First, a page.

Big Brass Butikis, Round 1: “Taiwan’s Wild Side”
I have a confession to make: I’m in love with Butiki Teas. They are one of five (maybe six?) companies that have my kind of business model. That being: What’s that? Is it weird? SWEET! I’ll buy ALL of it!
It’s like they took a piece of my brain, examined it, got rid of all the porny parts, and rolled with the rest.
Granted, they do have custom blends and flavored teas, too. But they go side-by-side with their esoteric partners on the beautiful Butiki list o’ wares. Butiki Teas provided me with the first Kenyan Purple Tea I ever tried, as well as the first Purple Pu-erh I gongfu’d the hell out of.
Heck, they even somehow carried a Nilgiri oolong that blew me away. Nilgiri oolongs never blow me away. (Okay, maybe a back-alley old fashioned from the Dunsdale estate, but that doesn’t count. Does it?)
This time, I was treated to two black teas from Yuchih Township, Nantou County, Taiwan. One was an Assam variant; the other was semi-wild-crafted. Oh my…Taiwanese black teas. I am in lust with Taiwanese black teas. Haven’t met one I haven’t liked, yet. And by the smell of these two sample bags, I was in for some sweet, sweet tea-lovin’.
I love Taiwanese black teas for specifically one reason – the Taiwanese don’t f**k around with the leaves too much. Unlike regular Assams that are cut to the size of needles, these were long and twisty. Brown – sure. Rolled – sure. But still very unmistakably only-somewhat-tampered-with leaves. I’m a huge fan of teas that are completely and utterly whole leaf. (Mainly for the fact that they take more abuse.)
The smell was another dimension entirely. Like other Taiwanese blacks I’ve tried, there was a requisite sweetness to the aroma and an almost-cocoa quality. It was like whiffing a chocolate-laden breakfast cereal. Er…in leaf form.
The leaves infused to a medium-red liquor with a rustically sweet aroma, almost like a wild stevia plant – only lighter. It was Taiwanese through-and-through in its aromatic presentation. What surprised me was the taste. While it wasn’t initially sweet on leaf-sniffing, the flavor took on loads of cocoa notes. Almost like a Li Shan black – another Taiwanese tea. I was expecting malt, but didn’t get any. This was a strong, if gentle, beast of a brew.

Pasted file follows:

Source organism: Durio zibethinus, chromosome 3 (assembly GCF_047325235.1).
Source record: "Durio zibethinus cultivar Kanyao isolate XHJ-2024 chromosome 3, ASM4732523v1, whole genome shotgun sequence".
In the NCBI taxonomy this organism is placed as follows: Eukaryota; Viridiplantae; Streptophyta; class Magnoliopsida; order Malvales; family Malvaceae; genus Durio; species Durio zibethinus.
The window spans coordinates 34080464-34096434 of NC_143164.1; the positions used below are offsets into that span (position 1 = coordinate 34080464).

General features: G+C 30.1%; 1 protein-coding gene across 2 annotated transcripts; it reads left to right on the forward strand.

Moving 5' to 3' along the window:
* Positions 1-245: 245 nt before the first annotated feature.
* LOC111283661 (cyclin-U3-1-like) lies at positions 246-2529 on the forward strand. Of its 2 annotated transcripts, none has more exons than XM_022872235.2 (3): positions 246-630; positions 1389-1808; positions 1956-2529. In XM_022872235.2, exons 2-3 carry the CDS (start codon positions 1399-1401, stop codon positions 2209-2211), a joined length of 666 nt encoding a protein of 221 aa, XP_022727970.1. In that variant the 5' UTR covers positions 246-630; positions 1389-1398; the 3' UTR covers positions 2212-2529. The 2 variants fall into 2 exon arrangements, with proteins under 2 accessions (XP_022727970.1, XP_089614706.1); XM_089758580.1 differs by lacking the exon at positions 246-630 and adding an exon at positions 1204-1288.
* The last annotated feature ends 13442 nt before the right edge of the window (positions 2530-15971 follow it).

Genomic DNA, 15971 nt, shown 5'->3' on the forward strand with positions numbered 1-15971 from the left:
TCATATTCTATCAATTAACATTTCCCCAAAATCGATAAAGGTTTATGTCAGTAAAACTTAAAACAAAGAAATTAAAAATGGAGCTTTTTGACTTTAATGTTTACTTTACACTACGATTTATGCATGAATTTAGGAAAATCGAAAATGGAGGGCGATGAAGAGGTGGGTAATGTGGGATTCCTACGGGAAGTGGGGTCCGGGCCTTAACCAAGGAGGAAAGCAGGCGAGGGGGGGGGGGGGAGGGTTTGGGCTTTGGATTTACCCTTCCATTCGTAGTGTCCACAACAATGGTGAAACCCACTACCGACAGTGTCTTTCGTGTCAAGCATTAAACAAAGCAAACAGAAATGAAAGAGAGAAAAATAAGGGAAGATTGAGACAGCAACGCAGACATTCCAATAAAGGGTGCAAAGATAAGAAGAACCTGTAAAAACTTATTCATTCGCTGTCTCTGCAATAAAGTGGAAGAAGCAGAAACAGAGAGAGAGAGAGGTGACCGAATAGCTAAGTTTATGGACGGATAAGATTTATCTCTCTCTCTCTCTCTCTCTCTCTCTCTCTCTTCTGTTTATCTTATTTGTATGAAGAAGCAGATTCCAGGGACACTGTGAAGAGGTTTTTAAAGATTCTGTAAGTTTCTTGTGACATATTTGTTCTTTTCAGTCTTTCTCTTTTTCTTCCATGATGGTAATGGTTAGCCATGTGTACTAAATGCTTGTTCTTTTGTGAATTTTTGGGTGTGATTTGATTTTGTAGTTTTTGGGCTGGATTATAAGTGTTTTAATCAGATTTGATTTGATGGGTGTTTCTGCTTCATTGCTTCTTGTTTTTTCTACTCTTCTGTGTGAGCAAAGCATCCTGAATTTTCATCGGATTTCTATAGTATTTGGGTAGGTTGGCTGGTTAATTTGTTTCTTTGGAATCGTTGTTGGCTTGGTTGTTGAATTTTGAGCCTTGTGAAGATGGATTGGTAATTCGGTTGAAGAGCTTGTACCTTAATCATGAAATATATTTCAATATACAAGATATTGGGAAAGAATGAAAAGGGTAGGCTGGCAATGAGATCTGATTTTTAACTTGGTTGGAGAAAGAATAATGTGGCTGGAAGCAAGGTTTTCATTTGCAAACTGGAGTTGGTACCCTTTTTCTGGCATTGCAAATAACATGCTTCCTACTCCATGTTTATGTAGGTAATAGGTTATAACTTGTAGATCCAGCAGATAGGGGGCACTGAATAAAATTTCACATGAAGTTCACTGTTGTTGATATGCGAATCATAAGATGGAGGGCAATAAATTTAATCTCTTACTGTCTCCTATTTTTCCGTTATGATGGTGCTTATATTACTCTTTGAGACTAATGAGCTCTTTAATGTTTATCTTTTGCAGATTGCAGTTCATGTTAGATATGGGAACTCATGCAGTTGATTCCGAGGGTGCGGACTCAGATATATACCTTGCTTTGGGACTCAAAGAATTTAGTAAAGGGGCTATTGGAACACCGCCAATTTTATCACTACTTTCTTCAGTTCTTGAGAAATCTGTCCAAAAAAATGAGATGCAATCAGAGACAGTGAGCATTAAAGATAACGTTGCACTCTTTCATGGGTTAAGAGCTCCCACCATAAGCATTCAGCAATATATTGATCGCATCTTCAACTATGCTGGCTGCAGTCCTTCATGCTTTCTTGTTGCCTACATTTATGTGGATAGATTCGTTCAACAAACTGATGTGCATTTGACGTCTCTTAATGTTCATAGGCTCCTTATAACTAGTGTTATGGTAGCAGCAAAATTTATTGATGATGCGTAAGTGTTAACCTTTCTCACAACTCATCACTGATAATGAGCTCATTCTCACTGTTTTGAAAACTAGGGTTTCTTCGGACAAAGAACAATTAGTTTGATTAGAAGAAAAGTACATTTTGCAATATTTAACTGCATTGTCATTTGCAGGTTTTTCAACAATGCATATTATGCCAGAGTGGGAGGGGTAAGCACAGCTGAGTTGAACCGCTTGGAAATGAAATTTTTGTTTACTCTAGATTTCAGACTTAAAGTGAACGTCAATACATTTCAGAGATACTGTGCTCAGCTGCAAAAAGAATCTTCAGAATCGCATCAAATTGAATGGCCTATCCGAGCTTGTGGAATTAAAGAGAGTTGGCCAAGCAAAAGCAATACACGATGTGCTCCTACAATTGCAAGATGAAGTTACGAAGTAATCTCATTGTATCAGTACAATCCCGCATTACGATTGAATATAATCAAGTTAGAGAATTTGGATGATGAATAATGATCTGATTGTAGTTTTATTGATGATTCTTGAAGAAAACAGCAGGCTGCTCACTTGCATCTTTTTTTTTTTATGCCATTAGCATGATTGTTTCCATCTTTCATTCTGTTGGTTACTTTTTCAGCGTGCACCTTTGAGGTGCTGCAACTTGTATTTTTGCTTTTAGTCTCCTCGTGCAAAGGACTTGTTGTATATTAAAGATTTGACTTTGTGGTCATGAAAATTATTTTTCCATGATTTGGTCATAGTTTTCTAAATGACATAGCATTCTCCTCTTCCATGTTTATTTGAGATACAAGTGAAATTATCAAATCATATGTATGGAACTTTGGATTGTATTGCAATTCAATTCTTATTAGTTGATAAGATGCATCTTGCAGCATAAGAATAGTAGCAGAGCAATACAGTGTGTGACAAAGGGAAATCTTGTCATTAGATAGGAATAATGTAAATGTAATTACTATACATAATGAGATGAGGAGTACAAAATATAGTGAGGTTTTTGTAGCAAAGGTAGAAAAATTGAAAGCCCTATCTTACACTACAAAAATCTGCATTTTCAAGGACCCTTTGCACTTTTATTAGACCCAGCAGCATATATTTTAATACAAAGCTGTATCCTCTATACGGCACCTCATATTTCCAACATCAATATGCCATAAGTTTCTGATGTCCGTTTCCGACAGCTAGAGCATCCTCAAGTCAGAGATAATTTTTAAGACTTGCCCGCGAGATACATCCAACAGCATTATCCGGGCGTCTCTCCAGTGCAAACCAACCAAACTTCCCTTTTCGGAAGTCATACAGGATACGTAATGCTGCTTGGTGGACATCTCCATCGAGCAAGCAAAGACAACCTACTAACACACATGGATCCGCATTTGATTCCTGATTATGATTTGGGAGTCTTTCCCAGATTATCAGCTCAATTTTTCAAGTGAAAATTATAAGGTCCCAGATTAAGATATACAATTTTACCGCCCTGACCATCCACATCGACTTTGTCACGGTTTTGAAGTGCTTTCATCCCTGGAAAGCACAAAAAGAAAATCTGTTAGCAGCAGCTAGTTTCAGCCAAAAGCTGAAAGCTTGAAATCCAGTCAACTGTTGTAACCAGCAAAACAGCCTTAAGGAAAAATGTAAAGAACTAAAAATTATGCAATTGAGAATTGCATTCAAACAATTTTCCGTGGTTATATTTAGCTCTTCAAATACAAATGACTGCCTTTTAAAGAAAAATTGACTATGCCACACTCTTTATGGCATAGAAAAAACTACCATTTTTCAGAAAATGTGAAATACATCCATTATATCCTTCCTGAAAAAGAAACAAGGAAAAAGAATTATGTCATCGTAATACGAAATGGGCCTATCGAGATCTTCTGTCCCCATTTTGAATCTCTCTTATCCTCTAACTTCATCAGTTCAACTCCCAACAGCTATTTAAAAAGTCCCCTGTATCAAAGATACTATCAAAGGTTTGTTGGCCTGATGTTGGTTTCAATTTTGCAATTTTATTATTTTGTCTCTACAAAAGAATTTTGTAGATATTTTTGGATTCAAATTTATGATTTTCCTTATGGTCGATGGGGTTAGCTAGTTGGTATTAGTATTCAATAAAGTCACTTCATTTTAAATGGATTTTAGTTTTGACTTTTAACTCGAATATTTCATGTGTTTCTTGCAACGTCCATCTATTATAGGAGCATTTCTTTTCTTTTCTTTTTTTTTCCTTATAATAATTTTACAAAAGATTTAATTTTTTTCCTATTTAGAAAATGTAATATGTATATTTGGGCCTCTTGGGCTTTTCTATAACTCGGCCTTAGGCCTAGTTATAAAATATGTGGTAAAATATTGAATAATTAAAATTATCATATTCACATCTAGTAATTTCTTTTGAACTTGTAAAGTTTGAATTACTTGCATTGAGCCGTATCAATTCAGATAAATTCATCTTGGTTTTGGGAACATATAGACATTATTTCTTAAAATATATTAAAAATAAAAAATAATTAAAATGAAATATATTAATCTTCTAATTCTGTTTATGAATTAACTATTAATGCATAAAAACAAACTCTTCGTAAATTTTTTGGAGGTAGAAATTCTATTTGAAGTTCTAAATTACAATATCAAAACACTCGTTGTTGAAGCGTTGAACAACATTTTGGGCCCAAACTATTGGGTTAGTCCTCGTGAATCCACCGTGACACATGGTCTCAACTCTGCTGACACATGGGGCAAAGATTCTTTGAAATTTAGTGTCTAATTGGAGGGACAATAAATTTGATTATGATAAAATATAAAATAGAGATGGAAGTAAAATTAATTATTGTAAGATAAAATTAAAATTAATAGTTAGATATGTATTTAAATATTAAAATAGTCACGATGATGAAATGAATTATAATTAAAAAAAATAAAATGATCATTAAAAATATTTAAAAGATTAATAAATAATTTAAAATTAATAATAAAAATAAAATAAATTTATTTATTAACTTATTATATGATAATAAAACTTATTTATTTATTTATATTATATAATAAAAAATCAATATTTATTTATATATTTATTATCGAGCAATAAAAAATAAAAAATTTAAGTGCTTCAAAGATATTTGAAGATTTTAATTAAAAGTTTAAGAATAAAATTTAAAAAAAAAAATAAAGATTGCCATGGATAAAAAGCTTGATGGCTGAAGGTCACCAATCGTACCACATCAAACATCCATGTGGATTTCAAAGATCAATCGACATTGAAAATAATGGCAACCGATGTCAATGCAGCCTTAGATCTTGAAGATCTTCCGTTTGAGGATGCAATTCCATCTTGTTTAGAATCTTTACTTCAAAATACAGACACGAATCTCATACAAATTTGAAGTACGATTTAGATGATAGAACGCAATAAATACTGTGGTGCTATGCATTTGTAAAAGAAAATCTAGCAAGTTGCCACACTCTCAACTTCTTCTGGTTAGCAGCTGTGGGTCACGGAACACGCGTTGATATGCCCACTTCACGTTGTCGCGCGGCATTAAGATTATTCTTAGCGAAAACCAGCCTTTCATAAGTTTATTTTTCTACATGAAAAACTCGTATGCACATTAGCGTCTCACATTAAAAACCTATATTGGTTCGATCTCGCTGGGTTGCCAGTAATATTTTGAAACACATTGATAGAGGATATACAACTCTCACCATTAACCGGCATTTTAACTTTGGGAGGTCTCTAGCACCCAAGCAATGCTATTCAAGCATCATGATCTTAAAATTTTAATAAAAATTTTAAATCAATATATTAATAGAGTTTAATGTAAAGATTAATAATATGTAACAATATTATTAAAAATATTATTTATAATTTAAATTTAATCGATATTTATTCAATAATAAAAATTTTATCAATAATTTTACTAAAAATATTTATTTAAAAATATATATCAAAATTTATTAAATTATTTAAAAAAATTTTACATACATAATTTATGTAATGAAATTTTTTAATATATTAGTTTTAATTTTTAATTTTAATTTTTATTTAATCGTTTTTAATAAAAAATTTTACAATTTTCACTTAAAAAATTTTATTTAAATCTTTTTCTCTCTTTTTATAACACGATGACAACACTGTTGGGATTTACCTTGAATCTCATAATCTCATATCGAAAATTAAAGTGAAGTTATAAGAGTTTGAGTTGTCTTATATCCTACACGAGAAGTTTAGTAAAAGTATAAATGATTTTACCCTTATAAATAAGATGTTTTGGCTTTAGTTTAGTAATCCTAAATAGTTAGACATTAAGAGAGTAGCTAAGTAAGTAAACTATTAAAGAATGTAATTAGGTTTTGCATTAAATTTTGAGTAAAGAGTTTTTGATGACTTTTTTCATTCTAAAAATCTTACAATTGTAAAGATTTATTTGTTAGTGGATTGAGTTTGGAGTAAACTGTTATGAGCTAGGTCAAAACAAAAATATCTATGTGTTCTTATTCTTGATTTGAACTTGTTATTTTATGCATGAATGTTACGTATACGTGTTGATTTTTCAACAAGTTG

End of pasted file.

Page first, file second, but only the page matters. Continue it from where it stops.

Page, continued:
First reason to love this tea? It was bug-bitten! Like an Oriental Beauty or a Gui Fei. Er…when you’ve reached my level of tea fanboydom, you’ll find that endlessly exciting.
Second, everyone I knew in the tea community was bragging about this stuff. Particularly my Tandem Tea Tasting circle. As luck/coincidence would have it, I had some on-hand but hadn’t dipped into it, yet. Peer pressure got the better of me.
The appearance for this was almost identical to the Assam – long, twisty brown leaves. These differed considerably in aroma, however, imparting a subtle sweetness and a woodsy/malty lean. Still very Taiwanese, but with some characteristics similar a Yunnan Dian Hong. There was also a hint of honey on the back-whiff.
The Wild Taiwanese brewed up a bit lighter than the Assam – by at least a shade or two. A sweet aroma from the dry leaves was still there, but after being…uh…wetted, they gave off a minty quality to the brew as well. Taste-wise, it was malty, sweet (as I’ve said a thousand times) and spry on the malt. Like a Ruby 18 but a little more…buff.
The Winner: Wild Mountain Black. By a mile. Don’t get me wrong, I loved the Taiwanese Assam. But the Wild Mountain Black just did everything right…in my mouth. Like meeting a nice, sweet girl with a wild streak…but “old fashioned” at heart.